On September 14, 1997, at 1745 mountain daylight time, an AS + LTD model AC-4 glider, N3021, settled after an auto launch, struck one wing tip on the ground, and crashed on the Canfield Ranch, 10 miles southwest of Sundance, Wyoming. The certified flight instructor pilot was not injured and the glider sustained substantial damage. Visual meteorological conditions existed and no flight plan was filed for this personal flight conducted under Title 14 CFR Part 91. The flight was originating at the time of the accident. Use your browsers 'back' function to return to synopsisReturn to Query Page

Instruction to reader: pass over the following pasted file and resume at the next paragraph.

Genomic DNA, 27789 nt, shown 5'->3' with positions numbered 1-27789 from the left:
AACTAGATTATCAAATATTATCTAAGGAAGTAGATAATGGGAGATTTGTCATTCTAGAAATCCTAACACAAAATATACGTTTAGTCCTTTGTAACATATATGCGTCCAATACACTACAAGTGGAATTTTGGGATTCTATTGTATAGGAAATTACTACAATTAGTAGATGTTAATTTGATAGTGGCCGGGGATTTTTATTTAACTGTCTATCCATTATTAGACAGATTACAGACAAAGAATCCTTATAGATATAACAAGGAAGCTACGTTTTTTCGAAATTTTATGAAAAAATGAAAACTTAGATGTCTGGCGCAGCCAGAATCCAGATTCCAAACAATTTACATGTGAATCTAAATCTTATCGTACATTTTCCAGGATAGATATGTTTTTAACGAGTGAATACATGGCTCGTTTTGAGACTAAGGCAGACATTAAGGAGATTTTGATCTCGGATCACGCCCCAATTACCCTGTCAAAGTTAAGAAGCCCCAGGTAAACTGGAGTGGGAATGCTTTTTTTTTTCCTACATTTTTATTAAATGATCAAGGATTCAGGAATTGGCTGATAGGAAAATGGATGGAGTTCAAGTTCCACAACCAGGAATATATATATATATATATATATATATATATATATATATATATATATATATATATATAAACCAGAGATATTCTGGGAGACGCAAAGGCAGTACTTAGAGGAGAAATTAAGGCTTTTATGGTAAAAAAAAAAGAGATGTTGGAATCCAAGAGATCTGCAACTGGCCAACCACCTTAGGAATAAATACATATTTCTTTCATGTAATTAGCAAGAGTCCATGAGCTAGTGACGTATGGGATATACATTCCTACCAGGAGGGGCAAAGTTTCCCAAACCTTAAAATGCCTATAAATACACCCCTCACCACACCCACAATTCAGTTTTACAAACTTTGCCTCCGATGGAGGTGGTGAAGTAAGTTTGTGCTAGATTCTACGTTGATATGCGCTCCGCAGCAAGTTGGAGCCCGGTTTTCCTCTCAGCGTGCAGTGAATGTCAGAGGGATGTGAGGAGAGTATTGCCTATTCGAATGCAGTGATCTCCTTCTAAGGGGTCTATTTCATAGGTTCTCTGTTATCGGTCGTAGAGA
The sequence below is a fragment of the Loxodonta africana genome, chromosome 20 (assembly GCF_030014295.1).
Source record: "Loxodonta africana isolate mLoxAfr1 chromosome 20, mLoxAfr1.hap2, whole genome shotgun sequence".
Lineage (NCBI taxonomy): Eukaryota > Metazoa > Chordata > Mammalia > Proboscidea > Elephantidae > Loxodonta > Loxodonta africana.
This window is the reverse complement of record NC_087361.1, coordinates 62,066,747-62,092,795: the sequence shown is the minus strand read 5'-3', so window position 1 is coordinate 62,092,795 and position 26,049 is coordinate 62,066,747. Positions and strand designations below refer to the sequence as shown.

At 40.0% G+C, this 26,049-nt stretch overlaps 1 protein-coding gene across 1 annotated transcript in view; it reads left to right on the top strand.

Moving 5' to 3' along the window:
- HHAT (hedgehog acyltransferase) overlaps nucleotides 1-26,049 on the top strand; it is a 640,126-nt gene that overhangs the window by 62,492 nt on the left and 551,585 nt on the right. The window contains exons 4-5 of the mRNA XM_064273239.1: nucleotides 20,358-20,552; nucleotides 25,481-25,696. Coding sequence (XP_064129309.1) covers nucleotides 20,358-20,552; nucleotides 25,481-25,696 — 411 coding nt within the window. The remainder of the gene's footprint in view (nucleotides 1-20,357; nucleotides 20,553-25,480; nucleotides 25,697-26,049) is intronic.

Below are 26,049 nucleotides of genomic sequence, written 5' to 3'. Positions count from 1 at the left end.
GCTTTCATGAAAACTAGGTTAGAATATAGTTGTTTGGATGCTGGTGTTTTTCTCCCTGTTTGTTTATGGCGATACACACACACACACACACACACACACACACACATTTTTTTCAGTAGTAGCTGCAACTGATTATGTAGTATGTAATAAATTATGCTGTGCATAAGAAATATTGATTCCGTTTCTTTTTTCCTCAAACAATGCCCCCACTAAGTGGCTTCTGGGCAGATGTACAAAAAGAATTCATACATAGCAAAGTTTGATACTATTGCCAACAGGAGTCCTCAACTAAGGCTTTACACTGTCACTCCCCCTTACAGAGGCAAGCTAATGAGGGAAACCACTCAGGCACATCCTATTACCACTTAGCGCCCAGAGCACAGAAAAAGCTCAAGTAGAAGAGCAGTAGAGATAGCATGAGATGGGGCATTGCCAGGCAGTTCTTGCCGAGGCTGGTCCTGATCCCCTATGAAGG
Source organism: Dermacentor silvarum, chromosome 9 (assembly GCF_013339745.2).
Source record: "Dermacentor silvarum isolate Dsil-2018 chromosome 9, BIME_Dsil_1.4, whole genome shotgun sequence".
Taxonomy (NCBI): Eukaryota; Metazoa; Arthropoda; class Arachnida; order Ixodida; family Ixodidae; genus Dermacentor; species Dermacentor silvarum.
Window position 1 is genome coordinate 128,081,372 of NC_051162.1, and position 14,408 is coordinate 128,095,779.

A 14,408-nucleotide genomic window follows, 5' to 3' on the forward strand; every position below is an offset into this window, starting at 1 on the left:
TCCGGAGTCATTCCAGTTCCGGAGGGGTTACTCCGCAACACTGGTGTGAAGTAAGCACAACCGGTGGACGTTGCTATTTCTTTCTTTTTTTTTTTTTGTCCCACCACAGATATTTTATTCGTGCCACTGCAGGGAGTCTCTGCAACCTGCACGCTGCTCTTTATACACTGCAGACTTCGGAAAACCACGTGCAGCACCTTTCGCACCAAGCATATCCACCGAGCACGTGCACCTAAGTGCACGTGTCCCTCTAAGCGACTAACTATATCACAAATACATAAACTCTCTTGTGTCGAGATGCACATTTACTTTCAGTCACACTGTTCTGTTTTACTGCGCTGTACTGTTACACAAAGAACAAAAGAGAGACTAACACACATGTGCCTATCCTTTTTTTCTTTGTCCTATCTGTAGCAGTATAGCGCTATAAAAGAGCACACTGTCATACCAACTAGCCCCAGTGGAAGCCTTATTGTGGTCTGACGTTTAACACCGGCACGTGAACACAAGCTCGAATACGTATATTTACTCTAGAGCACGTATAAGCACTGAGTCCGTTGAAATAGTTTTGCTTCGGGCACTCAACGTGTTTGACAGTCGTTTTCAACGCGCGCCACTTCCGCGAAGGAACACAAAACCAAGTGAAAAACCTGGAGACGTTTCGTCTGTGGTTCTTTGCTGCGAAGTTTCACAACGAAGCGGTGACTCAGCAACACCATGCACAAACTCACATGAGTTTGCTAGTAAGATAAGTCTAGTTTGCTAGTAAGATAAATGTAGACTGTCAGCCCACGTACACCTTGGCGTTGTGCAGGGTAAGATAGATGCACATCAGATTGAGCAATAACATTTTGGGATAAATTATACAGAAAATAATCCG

According to the attached pilot statement and a telephone interview with the pilot, this was the fourth flight of the day, all of which used a vehicle tow pulley system for launch. The mechanical advantage of this system was 3 to 1, the same as used on the third launch and the wind was a right quartering head wind estimated to be 5 to 7 knots. The pilot said that during the tow, the rope became entangled in some alfalfa stubble. When it came loose from the stubble some slack occurred. When the slack was taken up it caused the tow rope to "jerk" the glider, which then pitched up. Altitude at the time was about one wing span, according to the pilot, and about 800 feet into the takeoff run. The pilot said he released the tow and attempted to set up for a landing; however, the left wing dropped and the glider struck the ground with the left wing in about a 25 degree left wing down attitude. The glider reversed heading and came to rest approximately 900 feet from where the takeoff had started. (See attached narrative and drawing). Substantial damage was done to the fuselage and both wings.